Contact: Adam Perlman
Account Manager – Western Region US
Adam Perlman has over 20 years' experience in marketing, graphic design & trade shows in the Western US and is available to assist you with any of your trade show exhibiting needs:
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As an exhibitor, it is important to be engaged in social media conversations, whether on Twitter, Facebook or LinkedIn. Often times now at trade shows, there are official hashtags for Twitter and official Facebook pages for participants and guests to follow along. Well, as important it is to have an online presence and to update your fans with what you're doing... it is also important to pay attention to your content. You want it to be meaningful, for if it isn't, you might as well just skip it all together. Relevant content is a must, so make sure it is something your audience will want to see. And these days, people want to actually SEE what you're doing, so don't be afraid to snap pictures and Tweet or Facebook them. Our recent trip to EXHIBITOR2013 proved that people love SEEING what you're up to. Trade Show Emporium got more feedback and people were more engaged with what the team was doing at EXHIBITOR2013 when they could see pictures. So, become a "photographer" during your exhibit. Stay true to your brand and show your audience what is happening, instead of just telling them.
Here is another little tid-bit on planning before your trade show… when you’re making your trade show plan before the show… make sure you include an itinerary!
For the Trade Show Emporium's upcoming trip to Exhibitor in Vegas, I have taken the time and written a complete itinerary so the whole team know what is going on when and who/ what we need to see when. It's a great organization and visual tool.
What a novel idea! But seriously, an itinerary will keep you organized and on track. Not to mention it’s kind of a “check list” of what you need to accomplish. Stick to your itinerary (and remember always leave a little wiggle room on your itinerary—just in case) and you will conquer all that you needed to at the trade show!
We've all seen it... too much text in too small font in a too big of space. Don't let your trade show booth background be like that. You don't want to bore your patrons with a paragraph of text where your "eye-catching" image is supposed to be. People will lose interest immediately if they are overwhelmed with reading. So don't do that! Instead, let your trade show graphics do the talking. Really the only text that is "acceptable" to put on your graphic is your company's logo and at most, a slogan. Here are a few other little things to keep in mind when dealing with graphics.
1) Keep it simple. Don't overwhelm the eye with your graphic, either. Make sure your image, color scheme and placement all "jive" together.
2) Make sure it's relevant. Puppies are cute, but if you are selling bottled water puppies are probably not the image you want to include on your trade show banner.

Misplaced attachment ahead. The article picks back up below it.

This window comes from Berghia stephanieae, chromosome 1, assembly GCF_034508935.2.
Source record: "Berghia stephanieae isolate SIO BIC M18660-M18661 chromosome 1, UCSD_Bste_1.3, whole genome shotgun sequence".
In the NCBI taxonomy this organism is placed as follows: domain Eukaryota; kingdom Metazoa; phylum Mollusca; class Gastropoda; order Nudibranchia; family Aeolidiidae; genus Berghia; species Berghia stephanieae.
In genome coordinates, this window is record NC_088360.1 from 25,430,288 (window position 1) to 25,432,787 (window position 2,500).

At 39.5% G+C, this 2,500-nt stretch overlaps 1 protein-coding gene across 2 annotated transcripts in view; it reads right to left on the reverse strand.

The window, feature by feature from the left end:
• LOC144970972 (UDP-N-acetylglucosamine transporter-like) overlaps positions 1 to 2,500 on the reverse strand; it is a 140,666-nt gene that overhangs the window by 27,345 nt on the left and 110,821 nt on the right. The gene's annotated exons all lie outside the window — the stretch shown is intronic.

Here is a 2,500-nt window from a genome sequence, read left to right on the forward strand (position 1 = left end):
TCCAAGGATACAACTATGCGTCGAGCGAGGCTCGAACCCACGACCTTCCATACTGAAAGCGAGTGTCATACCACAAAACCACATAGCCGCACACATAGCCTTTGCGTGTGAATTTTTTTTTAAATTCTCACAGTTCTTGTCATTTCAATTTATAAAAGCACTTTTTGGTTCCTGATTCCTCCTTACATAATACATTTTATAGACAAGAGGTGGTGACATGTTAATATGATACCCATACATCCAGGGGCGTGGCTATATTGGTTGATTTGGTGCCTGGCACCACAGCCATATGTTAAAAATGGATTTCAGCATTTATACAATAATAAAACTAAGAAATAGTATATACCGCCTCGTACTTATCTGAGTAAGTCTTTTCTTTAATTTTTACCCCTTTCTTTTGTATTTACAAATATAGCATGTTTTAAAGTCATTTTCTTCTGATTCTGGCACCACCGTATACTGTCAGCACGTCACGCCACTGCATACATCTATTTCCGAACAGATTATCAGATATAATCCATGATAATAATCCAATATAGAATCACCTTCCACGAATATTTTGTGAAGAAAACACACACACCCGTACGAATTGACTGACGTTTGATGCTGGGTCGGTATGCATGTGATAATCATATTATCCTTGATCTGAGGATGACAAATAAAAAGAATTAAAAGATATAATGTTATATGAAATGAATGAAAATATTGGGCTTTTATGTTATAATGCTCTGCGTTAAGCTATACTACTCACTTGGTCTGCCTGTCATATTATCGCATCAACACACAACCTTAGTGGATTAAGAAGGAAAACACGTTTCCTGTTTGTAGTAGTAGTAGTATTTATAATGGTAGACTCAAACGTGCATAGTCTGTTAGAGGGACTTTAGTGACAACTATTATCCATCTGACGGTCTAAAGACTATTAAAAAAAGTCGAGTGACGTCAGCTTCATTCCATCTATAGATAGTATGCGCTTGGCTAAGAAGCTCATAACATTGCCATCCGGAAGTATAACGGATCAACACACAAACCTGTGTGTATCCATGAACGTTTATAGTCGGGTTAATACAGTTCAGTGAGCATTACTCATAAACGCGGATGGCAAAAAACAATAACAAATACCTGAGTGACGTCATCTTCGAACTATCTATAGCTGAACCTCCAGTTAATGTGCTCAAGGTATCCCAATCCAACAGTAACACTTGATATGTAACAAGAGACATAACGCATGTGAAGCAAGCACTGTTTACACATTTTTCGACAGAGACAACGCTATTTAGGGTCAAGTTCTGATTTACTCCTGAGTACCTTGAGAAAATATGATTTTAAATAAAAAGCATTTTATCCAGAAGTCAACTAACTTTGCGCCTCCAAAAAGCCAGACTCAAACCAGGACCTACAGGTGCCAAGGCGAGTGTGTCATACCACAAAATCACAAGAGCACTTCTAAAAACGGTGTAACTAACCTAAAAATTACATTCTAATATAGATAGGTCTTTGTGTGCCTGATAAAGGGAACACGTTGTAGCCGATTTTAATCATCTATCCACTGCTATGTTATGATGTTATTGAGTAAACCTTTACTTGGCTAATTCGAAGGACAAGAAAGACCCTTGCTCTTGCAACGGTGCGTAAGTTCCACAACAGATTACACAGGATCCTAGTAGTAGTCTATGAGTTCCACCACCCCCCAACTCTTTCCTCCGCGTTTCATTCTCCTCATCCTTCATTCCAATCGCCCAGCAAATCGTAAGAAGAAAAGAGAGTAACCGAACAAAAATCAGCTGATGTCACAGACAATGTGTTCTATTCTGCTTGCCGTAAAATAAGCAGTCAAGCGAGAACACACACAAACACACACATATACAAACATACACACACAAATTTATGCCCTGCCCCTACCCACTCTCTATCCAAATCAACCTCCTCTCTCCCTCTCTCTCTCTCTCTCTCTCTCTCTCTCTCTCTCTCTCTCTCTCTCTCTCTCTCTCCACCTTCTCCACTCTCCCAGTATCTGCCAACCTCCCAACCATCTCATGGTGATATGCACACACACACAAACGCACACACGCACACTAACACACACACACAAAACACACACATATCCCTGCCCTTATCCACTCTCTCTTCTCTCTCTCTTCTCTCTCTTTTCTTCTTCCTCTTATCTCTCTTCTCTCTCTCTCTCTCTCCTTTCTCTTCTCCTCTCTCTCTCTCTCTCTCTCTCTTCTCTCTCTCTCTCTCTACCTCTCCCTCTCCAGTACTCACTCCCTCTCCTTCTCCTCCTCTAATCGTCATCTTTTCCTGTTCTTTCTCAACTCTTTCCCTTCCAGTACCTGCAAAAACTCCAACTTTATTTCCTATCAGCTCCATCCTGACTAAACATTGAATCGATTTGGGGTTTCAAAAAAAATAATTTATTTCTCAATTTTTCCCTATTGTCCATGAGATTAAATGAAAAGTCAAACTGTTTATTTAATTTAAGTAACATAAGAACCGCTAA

3) Let the trade show display gurus help you with graphic specs and graphic design. Ahem, that's what we're here for!
The above tidbits are just a start for graphics. Your image on your trade show display is one of the most important thing--it's what gets people talking and interested. So make sure you give trade show goers something to talk about it!
So, our last tip installment talked about the post show huddle that you should have with your staff after a trade show. Well, today we are going to give you this tip: always have a trade show plan.
Be proactive and actually write down what your plan of attack is going to be. This includes who is going to be manning what area of your booth and when, what products or topics you really want to focus on and how many leads you want to get out of the show. Going into a show without a plan is like being the quarterback of a football team heading into the fourth down without a play. It’s fourth down. You’re going to have a play.
Before hitting the trade show floor, make sure your team is up to date on any and all pertinent information. The worst thing you could do is send an associate on the floor who doesn’t know what in the world they are talking about, or send them out with wrong information.
Having a plan also allows you to evaluate how the trade show went (see the tip below) a little easier and a little more thoroughly.
So, here you are cleaning up your booth at what you think to have been a successful trade show. You feel like you achieved what you came for—new leads, new ideas and new excitement. But, now to quantify your time and effort spent at the show. How should you go about this?
First of all, we’ve talked about goals before. You need to have these in place before you hit the show floor. Make sure all employees manning the booth are on the same page as far as objectives go. Try and attach a number to each goal… hence the quantifying comment above.
Second of all, soon after the show (preferably the day after), have a group huddle and discuss what went well and what didn’t. What worked? What failed? A simple discussion and re-hashing of the event can realign your goals for the next show. All of the reflections should be written down in one form or another so you can keep track of thoughts and ideas. This will help tremendously with the future of your trade shows.
Make it fun, bring donuts and talk the talk.